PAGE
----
(Reuters) - The Los Angeles Lakers shrugged off the absence of Dwight Howard and Metta World Peace but now face the prospect of losing Pau Gasol to injury after their 92-83 road victory over Brooklyn on Tuesday.
Howard sat out a second straight game with an ailing shoulder and World Peace served a one-game suspension for striking a Detroit player on Sunday, but the Lakers survived a tough battle for their third straight win and sixth in seven.
However, the win was tempered by the sight of Gasol limping off the court for good with 3:50 remaining after the Spanish big man injured his right foot while trying to block a shot.
"Just as I took off, I felt a pop in the bottom of my foot and I couldn't get up," Gasol, who will have the foot X-rayed on Wednesday, told reporters. "I'm worried about it."
Despite the latest setback, Kobe Bryant scored 21 points, and Steve Nash added 17 and eight assists to help Los Angeles (23-26) break clear of Brooklyn in the final stages.
The Nets led 83-82 with two and a half minutes remaining but the Lakers scored the last 10 points, with point guard Nash assisting on two baskets and adding four straight free throws to put his stamp on the win.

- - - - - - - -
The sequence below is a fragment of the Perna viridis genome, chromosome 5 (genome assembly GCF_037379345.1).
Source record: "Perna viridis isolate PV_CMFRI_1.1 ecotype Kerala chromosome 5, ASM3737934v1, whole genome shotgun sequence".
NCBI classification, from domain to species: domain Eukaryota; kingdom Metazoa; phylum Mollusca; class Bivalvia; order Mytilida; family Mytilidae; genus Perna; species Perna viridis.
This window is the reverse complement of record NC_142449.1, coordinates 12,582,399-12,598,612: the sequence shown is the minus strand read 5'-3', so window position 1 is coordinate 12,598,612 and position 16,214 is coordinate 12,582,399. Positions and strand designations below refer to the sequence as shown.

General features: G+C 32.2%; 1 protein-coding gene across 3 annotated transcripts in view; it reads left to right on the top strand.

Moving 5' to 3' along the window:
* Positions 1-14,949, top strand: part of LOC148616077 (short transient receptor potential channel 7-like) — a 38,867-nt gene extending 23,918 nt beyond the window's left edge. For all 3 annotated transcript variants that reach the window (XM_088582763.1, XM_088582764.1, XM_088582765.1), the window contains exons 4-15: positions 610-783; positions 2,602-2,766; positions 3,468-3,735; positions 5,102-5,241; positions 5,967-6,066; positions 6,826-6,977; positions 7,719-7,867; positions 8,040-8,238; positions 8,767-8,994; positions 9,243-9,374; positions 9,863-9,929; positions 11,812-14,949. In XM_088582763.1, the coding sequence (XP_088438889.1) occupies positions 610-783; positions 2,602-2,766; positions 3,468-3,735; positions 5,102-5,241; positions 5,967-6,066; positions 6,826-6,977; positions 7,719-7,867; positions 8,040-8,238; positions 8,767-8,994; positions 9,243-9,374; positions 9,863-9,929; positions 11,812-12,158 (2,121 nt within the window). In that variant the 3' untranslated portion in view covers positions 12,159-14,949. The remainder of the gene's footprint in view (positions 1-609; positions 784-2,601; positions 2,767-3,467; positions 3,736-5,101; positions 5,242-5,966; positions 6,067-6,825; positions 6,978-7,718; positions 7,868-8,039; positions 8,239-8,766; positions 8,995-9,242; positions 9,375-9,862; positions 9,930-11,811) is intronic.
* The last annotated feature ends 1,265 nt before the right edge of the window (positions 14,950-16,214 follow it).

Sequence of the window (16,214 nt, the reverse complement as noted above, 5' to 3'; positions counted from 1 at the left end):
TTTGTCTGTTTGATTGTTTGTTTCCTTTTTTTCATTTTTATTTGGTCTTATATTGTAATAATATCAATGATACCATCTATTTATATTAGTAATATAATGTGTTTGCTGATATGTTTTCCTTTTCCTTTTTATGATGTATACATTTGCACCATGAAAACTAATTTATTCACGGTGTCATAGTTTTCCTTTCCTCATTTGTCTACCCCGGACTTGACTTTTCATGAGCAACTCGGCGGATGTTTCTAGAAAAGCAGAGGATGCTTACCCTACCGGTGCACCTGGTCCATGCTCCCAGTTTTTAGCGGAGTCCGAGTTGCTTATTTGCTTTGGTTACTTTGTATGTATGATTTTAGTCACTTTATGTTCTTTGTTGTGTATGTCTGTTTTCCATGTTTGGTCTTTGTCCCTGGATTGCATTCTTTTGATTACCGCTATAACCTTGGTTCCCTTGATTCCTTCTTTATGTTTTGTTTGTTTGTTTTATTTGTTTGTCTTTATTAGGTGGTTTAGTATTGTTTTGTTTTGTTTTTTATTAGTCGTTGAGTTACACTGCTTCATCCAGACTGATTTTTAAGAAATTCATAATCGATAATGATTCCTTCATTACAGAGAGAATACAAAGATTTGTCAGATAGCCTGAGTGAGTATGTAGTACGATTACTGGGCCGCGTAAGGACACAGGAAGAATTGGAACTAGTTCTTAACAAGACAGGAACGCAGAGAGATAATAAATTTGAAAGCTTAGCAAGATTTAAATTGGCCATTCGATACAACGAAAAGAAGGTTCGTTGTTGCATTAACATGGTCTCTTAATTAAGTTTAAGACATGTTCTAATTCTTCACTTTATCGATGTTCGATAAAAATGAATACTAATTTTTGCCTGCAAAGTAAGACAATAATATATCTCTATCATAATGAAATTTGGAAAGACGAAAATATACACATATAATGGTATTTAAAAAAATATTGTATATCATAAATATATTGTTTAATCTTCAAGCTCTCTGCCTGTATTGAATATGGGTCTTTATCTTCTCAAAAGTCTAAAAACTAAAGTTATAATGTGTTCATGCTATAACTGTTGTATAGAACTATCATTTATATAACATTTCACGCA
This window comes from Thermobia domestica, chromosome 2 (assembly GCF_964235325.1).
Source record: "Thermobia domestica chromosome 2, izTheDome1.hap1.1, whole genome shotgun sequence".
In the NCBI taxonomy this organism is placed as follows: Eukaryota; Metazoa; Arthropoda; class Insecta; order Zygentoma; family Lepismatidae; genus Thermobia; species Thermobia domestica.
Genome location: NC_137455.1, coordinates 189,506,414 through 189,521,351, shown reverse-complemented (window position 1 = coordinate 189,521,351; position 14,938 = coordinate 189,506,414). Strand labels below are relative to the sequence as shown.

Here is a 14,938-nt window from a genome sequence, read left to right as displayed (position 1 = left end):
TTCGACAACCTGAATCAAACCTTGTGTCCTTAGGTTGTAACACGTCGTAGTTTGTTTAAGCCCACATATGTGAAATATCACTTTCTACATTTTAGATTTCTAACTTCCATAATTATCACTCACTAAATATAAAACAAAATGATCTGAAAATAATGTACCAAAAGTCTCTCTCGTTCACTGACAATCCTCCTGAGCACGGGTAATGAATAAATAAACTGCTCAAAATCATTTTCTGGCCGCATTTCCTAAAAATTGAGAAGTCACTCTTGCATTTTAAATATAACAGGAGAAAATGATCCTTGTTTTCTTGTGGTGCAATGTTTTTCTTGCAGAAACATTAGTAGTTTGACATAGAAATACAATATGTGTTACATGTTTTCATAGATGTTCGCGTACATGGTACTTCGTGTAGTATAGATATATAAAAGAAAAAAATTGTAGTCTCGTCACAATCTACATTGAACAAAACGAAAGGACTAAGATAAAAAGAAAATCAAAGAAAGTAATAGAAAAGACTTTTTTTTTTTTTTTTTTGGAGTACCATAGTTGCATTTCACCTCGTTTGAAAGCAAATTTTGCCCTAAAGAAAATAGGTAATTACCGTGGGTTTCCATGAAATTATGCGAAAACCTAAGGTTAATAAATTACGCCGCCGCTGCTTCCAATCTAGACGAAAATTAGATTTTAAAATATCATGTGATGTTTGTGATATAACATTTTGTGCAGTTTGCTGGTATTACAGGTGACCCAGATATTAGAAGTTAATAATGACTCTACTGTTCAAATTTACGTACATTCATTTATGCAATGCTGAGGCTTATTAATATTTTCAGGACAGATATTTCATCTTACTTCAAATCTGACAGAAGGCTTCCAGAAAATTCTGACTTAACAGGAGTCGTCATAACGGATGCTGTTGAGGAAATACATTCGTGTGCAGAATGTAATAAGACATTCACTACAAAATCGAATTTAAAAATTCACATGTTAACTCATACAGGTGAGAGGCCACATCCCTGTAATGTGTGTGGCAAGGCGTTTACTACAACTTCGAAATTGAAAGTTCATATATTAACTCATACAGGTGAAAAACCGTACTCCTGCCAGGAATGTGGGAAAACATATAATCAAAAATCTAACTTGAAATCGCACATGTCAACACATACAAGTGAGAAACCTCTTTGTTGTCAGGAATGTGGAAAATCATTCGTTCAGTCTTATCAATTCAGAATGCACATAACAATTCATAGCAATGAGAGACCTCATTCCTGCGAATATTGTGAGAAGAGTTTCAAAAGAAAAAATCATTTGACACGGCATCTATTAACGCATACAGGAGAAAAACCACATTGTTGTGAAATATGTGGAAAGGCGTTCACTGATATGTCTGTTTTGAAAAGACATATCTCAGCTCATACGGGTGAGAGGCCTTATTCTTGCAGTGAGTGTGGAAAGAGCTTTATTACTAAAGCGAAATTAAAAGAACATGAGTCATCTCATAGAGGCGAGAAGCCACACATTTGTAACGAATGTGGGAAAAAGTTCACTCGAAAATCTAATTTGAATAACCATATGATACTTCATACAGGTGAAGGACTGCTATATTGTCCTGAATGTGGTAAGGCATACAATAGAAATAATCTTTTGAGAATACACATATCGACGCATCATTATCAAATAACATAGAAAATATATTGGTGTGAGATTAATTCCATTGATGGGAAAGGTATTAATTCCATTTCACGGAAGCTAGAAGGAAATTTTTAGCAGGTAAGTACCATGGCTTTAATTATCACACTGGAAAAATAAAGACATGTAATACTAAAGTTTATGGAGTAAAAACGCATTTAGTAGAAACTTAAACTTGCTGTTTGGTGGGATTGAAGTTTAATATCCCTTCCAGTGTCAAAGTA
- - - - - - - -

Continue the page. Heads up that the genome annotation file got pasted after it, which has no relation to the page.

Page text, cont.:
Brook Lopez had 30 points and 11 rebounds for the Nets (28-20), who notched their 10th straight loss to the Lakers.
"To their credit they closed out the game well, but I just feel those two and a half minutes are about as bad as I played on both ends of the floor this season," Lopez said.
Brooklyn last beat Los Angeles in November 2007 and their latest attempt was hampered by their 34 percent shooting accuracy.
Bryant also did not shoot his best, making just 9-of-24 attempts, but he did provide the highlight of the game when he drove the lane in the fourth and threw down a monster dunk between Nets defenders Gerald Wallace and Kris Humphries.
The play gave the Lakers an 82-80 edge.
Earl Clark also had a productive night for the Lakers with 14 points and 12 rebounds while Gasol left the contest after scoring 15 points.
Deron Williams tallied 15 points in the loss.
Writing by Jahmal Corner in Los Angeles; Editing by John O'Brien